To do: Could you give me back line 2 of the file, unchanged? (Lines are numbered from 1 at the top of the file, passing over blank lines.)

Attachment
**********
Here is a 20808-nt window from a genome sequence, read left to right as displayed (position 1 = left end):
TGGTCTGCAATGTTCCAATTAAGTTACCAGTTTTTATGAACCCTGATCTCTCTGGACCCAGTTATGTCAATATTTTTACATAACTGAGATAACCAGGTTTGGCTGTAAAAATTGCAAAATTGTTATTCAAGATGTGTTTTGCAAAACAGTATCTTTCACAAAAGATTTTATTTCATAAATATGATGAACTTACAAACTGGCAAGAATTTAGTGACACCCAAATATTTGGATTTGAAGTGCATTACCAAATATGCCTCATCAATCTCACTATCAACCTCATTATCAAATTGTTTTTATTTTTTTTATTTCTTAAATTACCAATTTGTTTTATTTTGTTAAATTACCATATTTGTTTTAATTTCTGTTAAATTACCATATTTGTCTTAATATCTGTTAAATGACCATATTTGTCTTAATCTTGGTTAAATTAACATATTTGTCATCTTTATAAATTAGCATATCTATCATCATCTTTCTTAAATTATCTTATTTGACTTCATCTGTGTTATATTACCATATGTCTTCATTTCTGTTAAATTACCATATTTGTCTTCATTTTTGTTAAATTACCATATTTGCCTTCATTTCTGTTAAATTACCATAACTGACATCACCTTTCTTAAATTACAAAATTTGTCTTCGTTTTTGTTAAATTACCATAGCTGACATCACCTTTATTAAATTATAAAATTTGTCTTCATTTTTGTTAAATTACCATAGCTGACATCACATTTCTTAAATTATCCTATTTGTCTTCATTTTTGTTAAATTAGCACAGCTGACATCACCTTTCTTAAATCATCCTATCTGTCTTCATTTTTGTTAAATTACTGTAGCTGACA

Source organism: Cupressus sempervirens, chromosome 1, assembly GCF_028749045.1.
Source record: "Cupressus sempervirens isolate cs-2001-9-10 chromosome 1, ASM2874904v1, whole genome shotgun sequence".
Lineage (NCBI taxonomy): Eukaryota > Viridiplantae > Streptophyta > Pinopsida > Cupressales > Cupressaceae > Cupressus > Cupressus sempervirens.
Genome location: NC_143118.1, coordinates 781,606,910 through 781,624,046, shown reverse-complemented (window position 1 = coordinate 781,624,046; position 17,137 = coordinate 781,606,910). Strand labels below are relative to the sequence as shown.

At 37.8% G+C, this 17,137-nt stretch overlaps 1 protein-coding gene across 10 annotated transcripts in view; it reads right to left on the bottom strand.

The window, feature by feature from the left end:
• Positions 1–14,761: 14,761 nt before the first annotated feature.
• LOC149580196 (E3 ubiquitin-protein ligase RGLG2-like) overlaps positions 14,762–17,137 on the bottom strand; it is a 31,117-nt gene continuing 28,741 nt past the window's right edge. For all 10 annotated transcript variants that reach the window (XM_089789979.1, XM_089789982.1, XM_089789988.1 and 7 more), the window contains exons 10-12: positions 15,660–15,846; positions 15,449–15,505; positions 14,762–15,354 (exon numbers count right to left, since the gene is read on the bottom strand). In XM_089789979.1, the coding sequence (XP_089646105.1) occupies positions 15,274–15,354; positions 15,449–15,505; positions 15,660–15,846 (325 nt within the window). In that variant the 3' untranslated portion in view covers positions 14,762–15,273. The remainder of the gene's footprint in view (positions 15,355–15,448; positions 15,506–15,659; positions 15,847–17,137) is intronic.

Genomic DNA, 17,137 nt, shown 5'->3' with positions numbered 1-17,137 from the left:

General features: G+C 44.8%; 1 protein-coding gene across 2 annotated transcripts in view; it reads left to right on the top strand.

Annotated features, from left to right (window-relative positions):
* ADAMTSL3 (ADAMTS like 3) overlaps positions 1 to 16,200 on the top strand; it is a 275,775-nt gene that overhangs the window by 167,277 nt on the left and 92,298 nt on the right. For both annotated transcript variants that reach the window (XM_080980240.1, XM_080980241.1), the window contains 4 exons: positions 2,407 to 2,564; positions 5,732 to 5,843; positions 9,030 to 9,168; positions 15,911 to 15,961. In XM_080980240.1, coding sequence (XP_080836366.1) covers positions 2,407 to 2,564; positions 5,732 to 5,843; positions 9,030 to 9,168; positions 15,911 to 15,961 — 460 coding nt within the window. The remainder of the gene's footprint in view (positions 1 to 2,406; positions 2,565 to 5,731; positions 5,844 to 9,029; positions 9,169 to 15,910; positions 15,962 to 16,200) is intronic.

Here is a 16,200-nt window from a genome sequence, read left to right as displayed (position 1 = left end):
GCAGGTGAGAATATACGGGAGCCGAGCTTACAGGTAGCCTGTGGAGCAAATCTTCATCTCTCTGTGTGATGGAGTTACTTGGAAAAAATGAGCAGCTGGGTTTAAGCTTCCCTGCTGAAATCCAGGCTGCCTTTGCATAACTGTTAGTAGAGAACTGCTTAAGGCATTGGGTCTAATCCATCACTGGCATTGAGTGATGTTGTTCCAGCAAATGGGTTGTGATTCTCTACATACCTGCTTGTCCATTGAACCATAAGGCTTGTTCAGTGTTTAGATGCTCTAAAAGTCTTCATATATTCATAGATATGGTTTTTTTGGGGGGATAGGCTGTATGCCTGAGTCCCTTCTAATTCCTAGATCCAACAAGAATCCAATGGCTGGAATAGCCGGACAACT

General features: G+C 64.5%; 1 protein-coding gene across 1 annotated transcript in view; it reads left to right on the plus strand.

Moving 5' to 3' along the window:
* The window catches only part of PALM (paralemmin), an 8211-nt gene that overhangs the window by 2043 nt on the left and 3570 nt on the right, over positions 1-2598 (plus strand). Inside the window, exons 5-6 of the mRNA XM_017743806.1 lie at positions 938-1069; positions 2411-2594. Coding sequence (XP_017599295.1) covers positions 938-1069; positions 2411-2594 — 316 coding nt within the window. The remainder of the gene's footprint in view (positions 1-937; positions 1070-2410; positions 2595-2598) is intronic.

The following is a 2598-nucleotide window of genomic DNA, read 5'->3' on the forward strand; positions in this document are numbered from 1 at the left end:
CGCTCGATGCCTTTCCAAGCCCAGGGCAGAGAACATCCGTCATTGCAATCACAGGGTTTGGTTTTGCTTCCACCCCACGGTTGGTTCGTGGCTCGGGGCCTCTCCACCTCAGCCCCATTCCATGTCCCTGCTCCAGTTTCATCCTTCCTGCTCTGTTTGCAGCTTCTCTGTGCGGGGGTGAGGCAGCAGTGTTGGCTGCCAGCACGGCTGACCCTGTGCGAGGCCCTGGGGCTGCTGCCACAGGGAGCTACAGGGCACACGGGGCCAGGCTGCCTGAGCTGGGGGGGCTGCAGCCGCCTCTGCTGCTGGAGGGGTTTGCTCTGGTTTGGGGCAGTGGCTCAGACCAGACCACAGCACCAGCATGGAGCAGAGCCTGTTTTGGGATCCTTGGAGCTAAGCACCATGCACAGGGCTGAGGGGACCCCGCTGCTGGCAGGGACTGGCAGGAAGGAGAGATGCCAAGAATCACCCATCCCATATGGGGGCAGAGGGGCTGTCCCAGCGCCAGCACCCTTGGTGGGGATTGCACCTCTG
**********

TGGTCTGCAATGTTCCAATTAAGTTACCAGTTTTTATGAACCCTGATCTCTCTGGACCCAGTTATGTCAATATTTTTACATAACTGAGATAACCAGGTTTGGCTGTAAAAATTGCAAAATTGTTATTCAAGATGTGTTTTGCAAAACAGTATCTTTCACAAAAGATTTTATTTCATAAATATGATGAACTTACAAACTGGCAAGAATTTAGTGACACCCAAATATTTGGATTTGAAGTGCATTACCAAATATGCCTCATCAATCTCACTATCAACCTCATTATCAAATTGTTTTTATTTTTTTTATTTCTTAAATTACCAATTTGTTTTATTTTGTTAAATTACCATATTTGTTTTAATTTCTGTTAAATTACCATATTTGTCTTAATATCTGTTAAATGACCATATTTGTCTTAATCTTGGTTAAATTAACATATTTGTCATCTTTATAAATTAGCATATCTATCATCATCTTTCTTAAATTATCTTATTTGACTTCATCTGTGTTATATTACCATATGTCTTCATTTCTGTTAAATTACCATATTTGTCTTCATTTTTGTTAAATTACCATATTTGCCTTCATTTCTGTTAAATTACCATAACTGACATCACCTTTCTTAAATTACAAAATTTGTCTTCGTTTTTGTTAAATTACCATAGCTGACATCACCTTTATTAAATTATAAAATTTGTCTTCATTTTTGTTAAATTACCATAGCTGACATCACATTTCTTAAATTATCCTATTTGTCTTCATTTTTGTTAAATTAGCACAGCTGACATCACCTTTCTTAAATCATCCTATCTGTCTTCATTTTTGTTAAATTACTGTAGCTGACA